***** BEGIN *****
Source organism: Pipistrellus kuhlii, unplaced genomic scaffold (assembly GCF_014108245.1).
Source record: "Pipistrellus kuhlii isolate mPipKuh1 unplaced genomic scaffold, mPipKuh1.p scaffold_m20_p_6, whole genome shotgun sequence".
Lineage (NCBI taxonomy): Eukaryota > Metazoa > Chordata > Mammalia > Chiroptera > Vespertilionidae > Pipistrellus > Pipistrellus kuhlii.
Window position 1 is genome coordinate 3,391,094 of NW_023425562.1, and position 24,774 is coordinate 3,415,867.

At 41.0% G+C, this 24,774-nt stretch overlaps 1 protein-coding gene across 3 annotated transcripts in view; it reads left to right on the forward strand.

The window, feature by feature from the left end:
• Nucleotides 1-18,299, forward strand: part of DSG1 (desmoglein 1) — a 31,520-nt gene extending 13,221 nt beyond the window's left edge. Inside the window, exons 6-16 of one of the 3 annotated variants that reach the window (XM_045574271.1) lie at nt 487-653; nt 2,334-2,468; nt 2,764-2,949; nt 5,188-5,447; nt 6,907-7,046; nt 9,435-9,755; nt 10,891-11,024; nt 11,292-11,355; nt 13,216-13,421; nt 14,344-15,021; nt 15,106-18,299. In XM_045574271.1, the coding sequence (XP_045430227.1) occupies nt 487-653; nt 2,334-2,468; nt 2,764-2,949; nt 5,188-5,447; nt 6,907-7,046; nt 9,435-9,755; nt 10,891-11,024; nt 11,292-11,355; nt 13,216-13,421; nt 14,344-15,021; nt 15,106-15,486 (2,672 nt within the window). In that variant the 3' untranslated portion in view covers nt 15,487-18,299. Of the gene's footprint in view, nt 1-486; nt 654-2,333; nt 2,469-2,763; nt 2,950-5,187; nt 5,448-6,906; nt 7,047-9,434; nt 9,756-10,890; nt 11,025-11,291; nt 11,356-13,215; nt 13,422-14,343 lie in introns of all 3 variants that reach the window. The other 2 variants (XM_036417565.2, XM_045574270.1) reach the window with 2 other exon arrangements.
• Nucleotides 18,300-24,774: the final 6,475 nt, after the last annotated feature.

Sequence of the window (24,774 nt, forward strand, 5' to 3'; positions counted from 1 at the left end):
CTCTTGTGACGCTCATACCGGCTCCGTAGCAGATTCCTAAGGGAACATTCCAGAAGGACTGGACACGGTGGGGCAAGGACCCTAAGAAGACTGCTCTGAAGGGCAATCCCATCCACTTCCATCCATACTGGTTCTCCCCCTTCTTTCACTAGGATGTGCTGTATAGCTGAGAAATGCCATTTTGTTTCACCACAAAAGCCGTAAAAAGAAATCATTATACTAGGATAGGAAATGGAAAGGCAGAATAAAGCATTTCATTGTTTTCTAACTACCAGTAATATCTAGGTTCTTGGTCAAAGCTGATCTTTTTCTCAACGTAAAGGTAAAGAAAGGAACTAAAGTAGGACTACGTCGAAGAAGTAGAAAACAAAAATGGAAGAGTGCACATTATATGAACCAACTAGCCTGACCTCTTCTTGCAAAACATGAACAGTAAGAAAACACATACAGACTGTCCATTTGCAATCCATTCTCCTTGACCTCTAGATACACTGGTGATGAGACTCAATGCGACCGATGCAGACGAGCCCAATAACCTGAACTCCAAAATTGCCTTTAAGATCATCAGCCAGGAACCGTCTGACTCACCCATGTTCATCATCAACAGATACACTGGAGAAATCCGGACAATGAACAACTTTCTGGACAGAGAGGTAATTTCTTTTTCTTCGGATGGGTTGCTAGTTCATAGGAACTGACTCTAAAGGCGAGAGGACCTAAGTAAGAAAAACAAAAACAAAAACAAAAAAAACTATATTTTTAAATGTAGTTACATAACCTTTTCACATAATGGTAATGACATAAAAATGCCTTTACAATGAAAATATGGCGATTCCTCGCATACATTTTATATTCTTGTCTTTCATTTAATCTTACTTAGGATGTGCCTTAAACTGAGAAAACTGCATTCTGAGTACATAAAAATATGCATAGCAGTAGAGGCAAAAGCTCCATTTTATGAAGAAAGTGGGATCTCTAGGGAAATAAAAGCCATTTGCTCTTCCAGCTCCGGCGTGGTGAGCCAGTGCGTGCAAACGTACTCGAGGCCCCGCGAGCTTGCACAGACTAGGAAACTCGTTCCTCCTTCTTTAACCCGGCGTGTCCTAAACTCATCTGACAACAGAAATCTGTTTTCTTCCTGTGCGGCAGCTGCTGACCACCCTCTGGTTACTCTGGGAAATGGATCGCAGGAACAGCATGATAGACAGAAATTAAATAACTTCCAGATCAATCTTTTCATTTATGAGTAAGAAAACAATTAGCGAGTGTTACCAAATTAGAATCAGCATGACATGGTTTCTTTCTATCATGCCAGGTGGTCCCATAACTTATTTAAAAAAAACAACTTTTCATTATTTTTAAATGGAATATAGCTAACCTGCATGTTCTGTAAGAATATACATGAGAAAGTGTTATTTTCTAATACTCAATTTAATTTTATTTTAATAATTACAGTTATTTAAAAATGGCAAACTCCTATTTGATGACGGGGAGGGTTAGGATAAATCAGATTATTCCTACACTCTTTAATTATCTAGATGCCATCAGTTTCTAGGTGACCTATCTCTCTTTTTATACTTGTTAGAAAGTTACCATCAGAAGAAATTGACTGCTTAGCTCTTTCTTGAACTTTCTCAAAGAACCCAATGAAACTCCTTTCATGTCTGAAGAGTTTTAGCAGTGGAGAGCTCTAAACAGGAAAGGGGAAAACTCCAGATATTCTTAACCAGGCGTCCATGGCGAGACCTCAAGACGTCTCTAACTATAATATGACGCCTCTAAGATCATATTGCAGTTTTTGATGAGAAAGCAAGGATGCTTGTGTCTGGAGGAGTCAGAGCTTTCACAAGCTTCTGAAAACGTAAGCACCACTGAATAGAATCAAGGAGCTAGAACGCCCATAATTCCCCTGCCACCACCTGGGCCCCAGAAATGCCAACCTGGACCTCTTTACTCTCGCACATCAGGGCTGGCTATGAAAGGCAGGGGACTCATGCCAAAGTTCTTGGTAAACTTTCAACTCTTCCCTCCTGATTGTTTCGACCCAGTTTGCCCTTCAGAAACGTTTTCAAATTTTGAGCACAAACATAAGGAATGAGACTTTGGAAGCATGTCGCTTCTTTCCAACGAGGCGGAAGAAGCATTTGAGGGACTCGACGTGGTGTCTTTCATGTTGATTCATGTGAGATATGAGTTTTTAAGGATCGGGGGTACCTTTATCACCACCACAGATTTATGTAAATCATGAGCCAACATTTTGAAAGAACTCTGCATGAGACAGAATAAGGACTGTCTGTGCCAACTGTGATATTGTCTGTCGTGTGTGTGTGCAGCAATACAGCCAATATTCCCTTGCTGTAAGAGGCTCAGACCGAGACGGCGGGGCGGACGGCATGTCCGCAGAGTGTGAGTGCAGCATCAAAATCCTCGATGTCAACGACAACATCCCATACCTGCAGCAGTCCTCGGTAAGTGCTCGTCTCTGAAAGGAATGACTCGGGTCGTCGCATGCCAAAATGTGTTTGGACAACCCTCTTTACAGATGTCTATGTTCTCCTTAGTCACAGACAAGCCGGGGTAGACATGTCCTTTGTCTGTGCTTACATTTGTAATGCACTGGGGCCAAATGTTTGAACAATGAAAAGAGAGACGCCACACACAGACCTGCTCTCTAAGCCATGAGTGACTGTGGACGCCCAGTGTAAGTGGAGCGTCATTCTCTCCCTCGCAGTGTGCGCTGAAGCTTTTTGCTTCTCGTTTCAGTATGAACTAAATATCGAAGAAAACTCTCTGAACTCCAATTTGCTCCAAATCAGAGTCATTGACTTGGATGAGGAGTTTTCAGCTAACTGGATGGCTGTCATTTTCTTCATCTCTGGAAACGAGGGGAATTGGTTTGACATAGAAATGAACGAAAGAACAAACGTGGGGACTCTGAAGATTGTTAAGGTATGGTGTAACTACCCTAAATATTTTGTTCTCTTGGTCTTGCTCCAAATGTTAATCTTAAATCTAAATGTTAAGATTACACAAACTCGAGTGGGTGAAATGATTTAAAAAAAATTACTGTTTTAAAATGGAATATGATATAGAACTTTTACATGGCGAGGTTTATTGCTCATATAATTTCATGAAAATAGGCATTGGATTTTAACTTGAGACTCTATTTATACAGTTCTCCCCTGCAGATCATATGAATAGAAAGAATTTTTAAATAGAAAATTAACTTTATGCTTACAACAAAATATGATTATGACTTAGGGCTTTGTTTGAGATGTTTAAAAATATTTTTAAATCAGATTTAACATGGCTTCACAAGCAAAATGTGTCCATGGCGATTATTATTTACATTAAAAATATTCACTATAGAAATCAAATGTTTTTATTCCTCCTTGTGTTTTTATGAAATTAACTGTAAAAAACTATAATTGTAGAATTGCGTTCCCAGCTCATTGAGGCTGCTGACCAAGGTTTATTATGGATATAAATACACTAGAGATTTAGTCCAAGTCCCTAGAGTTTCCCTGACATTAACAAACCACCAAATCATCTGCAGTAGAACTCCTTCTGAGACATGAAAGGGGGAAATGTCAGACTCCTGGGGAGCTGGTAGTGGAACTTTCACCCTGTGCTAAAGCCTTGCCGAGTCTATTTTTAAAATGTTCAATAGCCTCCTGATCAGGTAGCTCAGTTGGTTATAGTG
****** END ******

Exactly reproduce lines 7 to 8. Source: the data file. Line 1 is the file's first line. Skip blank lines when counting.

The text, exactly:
• Nucleotides 1-18,299, forward strand: part of DSG1 (desmoglein 1) — a 31,520-nt gene extending 13,221 nt beyond the window's left edge. Inside the window, exons 6-16 of one of the 3 annotated variants that reach the window (XM_045574271.1) lie at nt 487-653; nt 2,334-2,468; nt 2,764-2,949; nt 5,188-5,447; nt 6,907-7,046; nt 9,435-9,755; nt 10,891-11,024; nt 11,292-11,355; nt 13,216-13,421; nt 14,344-15,021; nt 15,106-18,299. In XM_045574271.1, the coding sequence (XP_045430227.1) occupies nt 487-653; nt 2,334-2,468; nt 2,764-2,949; nt 5,188-5,447; nt 6,907-7,046; nt 9,435-9,755; nt 10,891-11,024; nt 11,292-11,355; nt 13,216-13,421; nt 14,344-15,021; nt 15,106-15,486 (2,672 nt within the window). In that variant the 3' untranslated portion in view covers nt 15,487-18,299. Of the gene's footprint in view, nt 1-486; nt 654-2,333; nt 2,469-2,763; nt 2,950-5,187; nt 5,448-6,906; nt 7,047-9,434; nt 9,756-10,890; nt 11,025-11,291; nt 11,356-13,215; nt 13,422-14,343 lie in introns of all 3 variants that reach the window. The other 2 variants (XM_036417565.2, XM_045574270.1) reach the window with 2 other exon arrangements.
• Nucleotides 18,300-24,774: the final 6,475 nt, after the last annotated feature.